• Install a security alarm system with a loud alarm and/or flashing lights. This will attract the attention of neighbors. If you install an alarm, display the decals, and remember to test the system periodically.

Use common sense caution

  • Always lock all doors and windows when you leave the house.
  • Use a peephole to identify visitors before opening your door.
  • Do not hide spare keys outside your home, instead give one to a trusted neighbor.
  • Do not provide your house keys to service people.
  • Do not invite strangers into your home.
  • Do not have money or jewelry lying out in view from a window. If possible, keep jewelry and other small valuables and important documents in a safe deposit box.
  • Do not tell strangers your daily routines.
  • If you are at home working outside, leave all other doors that are out of sight locked.
  • Avoid telling others about the valuables in your home.
  • If you have children, discuss home security with them, such as not talking with strangers about their home, its contents or family schedules.

Make your home a harder target

Did you know? The average burglar will spend no more than four to five minutes trying to break into a residence.

  • When moving into a new residence, have the locks changed.
  • Consult a good locksmith to make sure you have the correct types of locks on your doors and windows.
  • Secure your exterior doors and any doors from attached garages by installing:
    • Good quality deadbolt door locks
    • Security-type door strikes
    • Strong, properly installed doors and doorframes that cannot be spread apart
    • Security-type hinges
  • Secure your windows by installing additional locks and installing impact-resistant glass on any windows within 42″ of a door lock. This will make it more difficult to break the glass, reach in, and unlock the lock.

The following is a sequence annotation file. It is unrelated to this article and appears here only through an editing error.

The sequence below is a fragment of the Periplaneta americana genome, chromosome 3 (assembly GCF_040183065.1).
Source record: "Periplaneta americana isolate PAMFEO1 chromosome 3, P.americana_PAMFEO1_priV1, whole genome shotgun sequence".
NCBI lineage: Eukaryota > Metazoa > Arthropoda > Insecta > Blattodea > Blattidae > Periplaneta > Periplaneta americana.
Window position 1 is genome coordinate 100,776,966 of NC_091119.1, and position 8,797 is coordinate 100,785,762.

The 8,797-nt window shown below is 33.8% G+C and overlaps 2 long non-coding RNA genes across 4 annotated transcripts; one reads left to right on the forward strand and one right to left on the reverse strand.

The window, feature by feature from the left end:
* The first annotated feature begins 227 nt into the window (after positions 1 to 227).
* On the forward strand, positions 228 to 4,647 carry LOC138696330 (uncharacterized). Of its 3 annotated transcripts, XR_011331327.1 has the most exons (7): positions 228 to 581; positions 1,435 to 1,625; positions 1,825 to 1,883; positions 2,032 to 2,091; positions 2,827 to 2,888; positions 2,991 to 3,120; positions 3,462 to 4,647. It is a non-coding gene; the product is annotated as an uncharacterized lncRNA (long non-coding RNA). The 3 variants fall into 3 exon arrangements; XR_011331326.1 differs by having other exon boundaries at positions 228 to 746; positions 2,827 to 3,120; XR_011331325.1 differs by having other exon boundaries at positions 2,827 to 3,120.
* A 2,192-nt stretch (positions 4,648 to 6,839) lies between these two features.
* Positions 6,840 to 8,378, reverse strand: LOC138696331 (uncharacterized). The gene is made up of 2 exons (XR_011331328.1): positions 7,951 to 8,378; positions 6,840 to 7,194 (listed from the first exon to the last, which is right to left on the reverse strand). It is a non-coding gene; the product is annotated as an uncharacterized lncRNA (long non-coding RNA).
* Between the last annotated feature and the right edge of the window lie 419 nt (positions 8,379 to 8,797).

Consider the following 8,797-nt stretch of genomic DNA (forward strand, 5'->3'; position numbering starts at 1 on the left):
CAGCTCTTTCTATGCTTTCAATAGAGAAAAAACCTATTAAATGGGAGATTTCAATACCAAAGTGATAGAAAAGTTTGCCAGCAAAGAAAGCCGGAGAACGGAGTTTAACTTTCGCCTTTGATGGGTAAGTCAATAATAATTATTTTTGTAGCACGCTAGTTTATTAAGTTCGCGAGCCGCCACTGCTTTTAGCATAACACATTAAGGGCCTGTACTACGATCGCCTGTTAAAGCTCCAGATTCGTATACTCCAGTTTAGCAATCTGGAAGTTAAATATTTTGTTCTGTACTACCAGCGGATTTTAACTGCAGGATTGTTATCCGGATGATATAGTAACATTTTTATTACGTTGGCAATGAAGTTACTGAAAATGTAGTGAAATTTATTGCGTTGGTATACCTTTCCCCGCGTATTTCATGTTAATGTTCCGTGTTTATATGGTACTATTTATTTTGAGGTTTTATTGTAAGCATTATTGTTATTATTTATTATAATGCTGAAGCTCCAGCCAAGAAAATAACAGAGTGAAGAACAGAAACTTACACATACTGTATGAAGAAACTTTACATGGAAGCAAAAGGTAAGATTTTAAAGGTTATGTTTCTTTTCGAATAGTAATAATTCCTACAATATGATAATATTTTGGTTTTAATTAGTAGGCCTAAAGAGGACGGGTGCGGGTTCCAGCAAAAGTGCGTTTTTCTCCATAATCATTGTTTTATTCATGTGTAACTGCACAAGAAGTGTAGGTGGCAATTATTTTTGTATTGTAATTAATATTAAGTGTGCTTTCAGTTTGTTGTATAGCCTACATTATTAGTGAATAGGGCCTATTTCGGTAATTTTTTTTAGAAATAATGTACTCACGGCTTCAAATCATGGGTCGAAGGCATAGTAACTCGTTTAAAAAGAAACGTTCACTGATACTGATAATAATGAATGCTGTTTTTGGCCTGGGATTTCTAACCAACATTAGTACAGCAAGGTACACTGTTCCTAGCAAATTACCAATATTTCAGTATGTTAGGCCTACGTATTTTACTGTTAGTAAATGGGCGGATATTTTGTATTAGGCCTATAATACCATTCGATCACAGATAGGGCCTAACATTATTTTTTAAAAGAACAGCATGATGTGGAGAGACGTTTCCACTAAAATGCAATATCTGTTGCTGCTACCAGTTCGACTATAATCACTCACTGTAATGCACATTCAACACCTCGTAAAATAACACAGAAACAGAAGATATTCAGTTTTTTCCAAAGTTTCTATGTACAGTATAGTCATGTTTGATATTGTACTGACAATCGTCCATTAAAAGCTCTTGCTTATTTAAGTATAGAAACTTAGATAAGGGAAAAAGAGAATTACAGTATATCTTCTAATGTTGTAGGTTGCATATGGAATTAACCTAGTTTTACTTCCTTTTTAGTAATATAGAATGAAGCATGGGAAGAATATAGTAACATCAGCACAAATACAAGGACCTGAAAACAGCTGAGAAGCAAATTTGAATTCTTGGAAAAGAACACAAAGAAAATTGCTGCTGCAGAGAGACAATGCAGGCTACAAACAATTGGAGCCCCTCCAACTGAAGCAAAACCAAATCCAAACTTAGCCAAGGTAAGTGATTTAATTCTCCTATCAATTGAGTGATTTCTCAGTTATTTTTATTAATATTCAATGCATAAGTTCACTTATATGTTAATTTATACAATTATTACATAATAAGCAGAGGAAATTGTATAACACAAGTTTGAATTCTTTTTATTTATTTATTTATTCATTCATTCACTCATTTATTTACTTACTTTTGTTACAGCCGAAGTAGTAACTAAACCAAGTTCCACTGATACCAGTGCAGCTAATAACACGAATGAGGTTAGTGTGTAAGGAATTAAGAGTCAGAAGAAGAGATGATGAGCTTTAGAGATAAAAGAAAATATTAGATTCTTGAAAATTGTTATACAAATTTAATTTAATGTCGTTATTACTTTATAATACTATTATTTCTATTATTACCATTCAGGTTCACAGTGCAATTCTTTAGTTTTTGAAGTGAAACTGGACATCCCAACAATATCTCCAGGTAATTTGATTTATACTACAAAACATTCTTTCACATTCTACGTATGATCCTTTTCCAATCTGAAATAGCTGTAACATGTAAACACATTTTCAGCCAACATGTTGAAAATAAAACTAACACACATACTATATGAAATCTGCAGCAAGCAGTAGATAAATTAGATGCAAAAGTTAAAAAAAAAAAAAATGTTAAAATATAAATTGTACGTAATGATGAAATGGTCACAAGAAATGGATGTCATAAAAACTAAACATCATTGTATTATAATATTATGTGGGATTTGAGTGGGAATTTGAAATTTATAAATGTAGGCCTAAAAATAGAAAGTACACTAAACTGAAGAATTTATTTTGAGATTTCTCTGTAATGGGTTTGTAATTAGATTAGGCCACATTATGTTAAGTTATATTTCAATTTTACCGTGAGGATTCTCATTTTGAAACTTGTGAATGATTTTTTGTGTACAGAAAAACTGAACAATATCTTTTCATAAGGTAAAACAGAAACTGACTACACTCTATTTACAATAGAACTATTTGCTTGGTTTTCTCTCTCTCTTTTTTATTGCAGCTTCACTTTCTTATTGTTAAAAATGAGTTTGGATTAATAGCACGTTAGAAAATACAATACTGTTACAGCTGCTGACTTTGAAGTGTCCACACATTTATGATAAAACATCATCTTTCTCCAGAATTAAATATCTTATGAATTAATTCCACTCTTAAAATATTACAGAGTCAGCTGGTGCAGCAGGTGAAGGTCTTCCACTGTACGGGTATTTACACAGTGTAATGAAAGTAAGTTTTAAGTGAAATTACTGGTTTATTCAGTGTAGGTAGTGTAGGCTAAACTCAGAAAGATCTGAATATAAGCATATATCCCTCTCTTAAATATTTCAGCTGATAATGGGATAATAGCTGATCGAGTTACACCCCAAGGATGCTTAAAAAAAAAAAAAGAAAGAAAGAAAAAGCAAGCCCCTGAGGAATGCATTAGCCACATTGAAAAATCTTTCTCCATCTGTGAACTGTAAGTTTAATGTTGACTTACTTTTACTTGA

• Prune lower branches of trees near your house if they could help a burglar gain access to a second story window.
  • Secure your patio door with a pin-type lock, a key lock, or a steel rod inserted into the door channel.
  • Secure your garage by installing automatic openers or bolt-type locks on each end of the garage doors.

Take time to become knowledgeable about your situation and your options so that you can best decide what to do. And remember, you can also ask your local police department for advice.

Inventory and mark your belongings.

  • Complete a home inventory.

Get to know your neighbors

  • Organize a cookout or other apartment or neighborhood get-together so neighbors can get to know one another.
  • Organize or participate in an Apartment Watch or Neighborhood Watch program.
  • Arrange for a local police officer to complete an apartment security survey, or educate your neighborhood about specific safety concerns.
  • If you are an apartment dweller, notify management if you notice burned out light bulbs, dark corridors, broken locks on mailboxes and doors and/or other safety concerns.
  • Call the police immediately if you see suspicious activity in your neighborhood.